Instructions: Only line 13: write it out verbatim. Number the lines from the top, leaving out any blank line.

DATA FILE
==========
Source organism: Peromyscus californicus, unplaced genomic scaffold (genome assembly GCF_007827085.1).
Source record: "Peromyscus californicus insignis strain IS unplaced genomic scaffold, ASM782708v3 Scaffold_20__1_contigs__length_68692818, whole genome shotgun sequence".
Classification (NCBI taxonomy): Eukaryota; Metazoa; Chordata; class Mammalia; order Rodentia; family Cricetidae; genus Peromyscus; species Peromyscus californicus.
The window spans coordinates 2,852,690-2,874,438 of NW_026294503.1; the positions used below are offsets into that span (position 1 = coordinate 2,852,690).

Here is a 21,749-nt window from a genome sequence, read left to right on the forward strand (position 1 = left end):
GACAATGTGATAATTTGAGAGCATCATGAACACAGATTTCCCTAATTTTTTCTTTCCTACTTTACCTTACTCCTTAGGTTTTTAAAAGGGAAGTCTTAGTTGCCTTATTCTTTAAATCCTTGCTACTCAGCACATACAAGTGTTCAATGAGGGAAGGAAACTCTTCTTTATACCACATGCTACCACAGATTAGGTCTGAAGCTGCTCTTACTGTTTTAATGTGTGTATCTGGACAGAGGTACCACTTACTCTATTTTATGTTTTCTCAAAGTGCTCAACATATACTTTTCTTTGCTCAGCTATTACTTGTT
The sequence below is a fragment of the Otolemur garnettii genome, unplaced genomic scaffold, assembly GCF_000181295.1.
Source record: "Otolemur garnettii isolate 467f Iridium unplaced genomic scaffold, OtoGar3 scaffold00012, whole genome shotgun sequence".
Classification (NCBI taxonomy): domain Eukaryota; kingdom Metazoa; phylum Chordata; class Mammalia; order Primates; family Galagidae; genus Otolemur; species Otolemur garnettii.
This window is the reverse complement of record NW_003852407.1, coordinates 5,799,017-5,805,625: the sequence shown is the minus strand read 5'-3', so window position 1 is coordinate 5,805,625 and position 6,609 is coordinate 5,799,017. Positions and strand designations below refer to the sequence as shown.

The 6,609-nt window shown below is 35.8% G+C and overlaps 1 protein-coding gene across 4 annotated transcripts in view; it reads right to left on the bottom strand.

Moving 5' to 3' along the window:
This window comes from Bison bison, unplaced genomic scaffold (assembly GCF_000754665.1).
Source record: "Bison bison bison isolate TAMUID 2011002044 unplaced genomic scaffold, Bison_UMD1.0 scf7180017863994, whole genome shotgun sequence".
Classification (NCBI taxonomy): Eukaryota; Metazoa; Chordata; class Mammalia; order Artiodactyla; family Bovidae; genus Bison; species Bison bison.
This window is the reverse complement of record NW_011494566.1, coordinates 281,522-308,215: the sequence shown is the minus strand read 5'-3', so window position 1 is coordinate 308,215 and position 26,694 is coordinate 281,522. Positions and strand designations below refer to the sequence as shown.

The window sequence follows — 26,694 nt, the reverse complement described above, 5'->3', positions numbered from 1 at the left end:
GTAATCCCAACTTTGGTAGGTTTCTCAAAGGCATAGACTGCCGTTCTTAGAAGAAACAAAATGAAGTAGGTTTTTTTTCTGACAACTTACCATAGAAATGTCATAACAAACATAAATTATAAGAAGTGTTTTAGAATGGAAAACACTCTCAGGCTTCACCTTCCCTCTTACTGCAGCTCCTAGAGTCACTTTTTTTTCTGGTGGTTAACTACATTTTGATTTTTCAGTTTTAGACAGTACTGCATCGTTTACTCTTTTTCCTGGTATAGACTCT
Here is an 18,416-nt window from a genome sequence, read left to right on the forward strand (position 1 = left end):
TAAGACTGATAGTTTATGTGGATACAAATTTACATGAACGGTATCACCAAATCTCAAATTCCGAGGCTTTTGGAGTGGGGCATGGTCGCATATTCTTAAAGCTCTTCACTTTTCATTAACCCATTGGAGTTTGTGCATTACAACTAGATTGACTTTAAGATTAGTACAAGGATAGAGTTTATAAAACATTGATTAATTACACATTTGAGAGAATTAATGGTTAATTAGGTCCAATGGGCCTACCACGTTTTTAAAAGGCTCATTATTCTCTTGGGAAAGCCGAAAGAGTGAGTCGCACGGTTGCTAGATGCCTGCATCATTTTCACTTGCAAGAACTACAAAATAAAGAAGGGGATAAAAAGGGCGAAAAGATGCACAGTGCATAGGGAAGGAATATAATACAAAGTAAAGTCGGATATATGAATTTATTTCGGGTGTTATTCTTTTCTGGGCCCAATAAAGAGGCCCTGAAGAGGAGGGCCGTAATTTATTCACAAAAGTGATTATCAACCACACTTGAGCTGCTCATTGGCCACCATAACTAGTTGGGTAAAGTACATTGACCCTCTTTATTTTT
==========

This window comes from Bison bison, unplaced genomic scaffold (assembly GCF_000754665.1).